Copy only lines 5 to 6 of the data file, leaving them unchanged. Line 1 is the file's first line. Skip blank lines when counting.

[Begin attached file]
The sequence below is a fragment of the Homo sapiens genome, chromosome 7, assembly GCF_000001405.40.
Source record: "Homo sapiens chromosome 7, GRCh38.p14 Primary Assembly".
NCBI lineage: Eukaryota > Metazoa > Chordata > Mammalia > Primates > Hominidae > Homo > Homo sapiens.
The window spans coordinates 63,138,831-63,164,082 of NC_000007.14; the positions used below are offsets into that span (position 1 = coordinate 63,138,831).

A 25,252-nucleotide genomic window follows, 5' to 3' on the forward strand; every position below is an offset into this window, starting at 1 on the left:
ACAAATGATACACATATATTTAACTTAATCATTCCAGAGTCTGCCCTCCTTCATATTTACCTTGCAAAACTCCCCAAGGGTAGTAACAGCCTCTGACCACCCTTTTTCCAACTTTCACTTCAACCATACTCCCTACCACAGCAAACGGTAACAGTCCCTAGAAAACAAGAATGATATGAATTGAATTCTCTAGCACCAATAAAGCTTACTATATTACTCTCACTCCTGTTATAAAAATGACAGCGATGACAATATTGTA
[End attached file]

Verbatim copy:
A 25,252-nucleotide genomic window follows, 5' to 3' on the forward strand; every position below is an offset into this window, starting at 1 on the left:
ACAAATGATACACATATATTTAACTTAATCATTCCAGAGTCTGCCCTCCTTCATATTTACCTTGCAAAACTCCCCAAGGGTAGTAACAGCCTCTGACCACCCTTTTTCCAACTTTCACTTCAACCATACTCCCTACCACAGCAAACGGTAACAGTCCCTAGAAAACAAGAATGATATGAATTGAATTCTCTAGCACCAATAAAGCTTACTATATTACTCTCACTCCTGTTATAAAAATGACAGCGATGACAATATTGTA